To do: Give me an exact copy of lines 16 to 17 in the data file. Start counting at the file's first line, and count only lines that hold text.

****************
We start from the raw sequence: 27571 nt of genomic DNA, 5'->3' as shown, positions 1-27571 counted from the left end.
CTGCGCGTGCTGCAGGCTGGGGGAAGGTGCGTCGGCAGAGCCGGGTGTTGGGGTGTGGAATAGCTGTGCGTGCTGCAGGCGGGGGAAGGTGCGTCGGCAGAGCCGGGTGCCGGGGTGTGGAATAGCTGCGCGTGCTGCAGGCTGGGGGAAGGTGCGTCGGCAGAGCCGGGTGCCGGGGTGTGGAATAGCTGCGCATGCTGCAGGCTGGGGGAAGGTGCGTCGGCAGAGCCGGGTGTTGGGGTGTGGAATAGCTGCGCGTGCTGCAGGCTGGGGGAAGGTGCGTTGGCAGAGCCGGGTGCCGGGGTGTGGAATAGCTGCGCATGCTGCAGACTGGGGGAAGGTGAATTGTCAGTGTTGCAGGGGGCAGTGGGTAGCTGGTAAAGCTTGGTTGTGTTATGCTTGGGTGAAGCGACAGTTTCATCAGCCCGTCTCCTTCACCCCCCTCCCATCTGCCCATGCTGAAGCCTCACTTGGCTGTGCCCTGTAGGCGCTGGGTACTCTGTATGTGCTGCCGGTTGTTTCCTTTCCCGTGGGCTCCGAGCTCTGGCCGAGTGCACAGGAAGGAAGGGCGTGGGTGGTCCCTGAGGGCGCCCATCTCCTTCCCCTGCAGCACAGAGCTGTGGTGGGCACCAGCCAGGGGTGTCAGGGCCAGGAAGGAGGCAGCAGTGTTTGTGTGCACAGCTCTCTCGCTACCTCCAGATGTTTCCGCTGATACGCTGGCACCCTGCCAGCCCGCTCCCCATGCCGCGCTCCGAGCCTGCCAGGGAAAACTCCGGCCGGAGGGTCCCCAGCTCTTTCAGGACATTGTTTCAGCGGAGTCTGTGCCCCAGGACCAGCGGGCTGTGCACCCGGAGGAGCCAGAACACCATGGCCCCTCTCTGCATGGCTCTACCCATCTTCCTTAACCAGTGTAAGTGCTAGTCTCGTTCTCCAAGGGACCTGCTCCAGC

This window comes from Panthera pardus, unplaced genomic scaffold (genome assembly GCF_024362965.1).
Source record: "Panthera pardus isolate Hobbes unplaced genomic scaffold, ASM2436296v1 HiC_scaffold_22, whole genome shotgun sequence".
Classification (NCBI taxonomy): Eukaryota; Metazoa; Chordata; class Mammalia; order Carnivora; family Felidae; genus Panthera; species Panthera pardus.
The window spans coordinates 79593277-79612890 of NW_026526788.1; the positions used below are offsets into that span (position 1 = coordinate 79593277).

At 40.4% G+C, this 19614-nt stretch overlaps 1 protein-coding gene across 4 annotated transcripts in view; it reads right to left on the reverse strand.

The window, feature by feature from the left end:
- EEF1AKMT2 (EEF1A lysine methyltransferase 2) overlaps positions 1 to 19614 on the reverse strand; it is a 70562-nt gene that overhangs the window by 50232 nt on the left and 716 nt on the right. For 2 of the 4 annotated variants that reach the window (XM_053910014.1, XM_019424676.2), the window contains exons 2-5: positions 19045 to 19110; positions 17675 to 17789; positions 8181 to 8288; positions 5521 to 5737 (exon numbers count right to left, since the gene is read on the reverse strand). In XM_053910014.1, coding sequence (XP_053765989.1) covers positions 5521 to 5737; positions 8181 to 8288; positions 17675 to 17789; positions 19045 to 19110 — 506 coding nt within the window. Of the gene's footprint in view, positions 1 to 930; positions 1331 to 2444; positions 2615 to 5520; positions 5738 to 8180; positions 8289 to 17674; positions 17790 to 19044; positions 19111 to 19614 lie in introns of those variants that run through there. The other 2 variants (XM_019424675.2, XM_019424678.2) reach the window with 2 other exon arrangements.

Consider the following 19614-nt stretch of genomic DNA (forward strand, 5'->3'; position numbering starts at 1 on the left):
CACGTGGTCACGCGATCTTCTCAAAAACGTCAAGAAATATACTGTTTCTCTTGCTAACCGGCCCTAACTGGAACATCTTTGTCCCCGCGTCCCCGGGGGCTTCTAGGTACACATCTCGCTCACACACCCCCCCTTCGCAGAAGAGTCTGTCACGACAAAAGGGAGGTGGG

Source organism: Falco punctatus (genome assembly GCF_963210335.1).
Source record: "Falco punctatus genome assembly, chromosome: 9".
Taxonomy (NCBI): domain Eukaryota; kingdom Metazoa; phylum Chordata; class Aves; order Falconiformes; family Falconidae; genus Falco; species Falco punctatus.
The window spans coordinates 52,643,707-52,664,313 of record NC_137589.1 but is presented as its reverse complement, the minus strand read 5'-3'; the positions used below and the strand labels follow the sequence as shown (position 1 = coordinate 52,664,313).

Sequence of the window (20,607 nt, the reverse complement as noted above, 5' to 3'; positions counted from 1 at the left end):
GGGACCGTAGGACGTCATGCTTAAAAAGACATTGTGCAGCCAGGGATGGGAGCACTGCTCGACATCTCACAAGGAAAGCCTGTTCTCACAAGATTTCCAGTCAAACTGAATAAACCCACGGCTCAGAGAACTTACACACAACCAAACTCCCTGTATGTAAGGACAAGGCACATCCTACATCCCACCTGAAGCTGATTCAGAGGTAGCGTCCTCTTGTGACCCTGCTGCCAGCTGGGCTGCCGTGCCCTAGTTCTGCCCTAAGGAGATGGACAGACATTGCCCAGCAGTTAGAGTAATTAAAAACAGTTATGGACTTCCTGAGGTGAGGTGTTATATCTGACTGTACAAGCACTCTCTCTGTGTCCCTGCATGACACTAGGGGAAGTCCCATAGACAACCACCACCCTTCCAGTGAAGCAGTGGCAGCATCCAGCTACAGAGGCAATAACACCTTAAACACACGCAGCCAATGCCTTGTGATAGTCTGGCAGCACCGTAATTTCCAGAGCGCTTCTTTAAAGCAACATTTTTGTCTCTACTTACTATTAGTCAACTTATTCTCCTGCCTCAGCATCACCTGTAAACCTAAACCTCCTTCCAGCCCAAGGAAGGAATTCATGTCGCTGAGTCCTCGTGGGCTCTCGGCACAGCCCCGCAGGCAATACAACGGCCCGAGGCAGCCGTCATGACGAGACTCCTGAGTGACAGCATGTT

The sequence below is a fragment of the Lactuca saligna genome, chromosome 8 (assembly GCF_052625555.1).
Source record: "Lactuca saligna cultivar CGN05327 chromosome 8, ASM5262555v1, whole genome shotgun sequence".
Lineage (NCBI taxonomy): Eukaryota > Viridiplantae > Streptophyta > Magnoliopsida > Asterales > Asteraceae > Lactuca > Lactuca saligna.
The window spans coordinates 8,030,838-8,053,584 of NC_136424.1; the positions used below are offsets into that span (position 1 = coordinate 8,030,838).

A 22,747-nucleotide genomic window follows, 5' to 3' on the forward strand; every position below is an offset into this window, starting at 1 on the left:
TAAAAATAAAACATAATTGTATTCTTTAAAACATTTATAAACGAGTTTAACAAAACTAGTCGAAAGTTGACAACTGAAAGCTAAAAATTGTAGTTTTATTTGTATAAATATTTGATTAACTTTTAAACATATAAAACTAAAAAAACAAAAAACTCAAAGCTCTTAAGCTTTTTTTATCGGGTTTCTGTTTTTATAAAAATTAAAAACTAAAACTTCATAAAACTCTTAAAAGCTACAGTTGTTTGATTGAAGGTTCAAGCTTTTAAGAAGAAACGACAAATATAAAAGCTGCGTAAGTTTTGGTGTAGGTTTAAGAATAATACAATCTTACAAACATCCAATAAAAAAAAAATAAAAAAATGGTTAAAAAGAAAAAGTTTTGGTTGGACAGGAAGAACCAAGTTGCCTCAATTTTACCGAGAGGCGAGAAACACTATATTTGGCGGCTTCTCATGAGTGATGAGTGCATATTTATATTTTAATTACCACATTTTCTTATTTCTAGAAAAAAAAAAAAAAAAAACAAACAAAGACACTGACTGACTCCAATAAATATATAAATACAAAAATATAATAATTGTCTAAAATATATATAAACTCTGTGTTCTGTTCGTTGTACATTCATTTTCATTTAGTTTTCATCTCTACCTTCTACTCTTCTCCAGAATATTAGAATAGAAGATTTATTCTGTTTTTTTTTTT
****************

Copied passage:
Sequence of the window (20,607 nt, the reverse complement as noted above, 5' to 3'; positions counted from 1 at the left end):
GGGACCGTAGGACGTCATGCTTAAAAAGACATTGTGCAGCCAGGGATGGGAGCACTGCTCGACATCTCACAAGGAAAGCCTGTTCTCACAAGATTTCCAGTCAAACTGAATAAACCCACGGCTCAGAGAACTTACACACAACCAAACTCCCTGTATGTAAGGACAAGGCACATCCTACATCCCACCTGAAGCTGATTCAGAGGTAGCGTCCTCTTGTGACCCTGCTGCCAGCTGGGCTGCCGTGCCCTAGTTCTGCCCTAAGGAGATGGACAGACATTGCCCAGCAGTTAGAGTAATTAAAAACAGTTATGGACTTCCTGAGGTGAGGTGTTATATCTGACTGTACAAGCACTCTCTCTGTGTCCCTGCATGACACTAGGGGAAGTCCCATAGACAACCACCACCCTTCCAGTGAAGCAGTGGCAGCATCCAGCTACAGAGGCAATAACACCTTAAACACACGCAGCCAATGCCTTGTGATAGTCTGGCAGCACCGTAATTTCCAGAGCGCTTCTTTAAAGCAACATTTTTGTCTCTACTTACTATTAGTCAACTTATTCTCCTGCCTCAGCATCACCTGTAAACCTAAACCTCCTTCCAGCCCAAGGAAGGAATTCATGTCGCTGAGTCCTCGTGGGCTCTCGGCACAGCCCCGCAGGCAATACAACGGCCCGAGGCAGCCGTCATGACGAGACTCCTGAGTGACAGCATGTT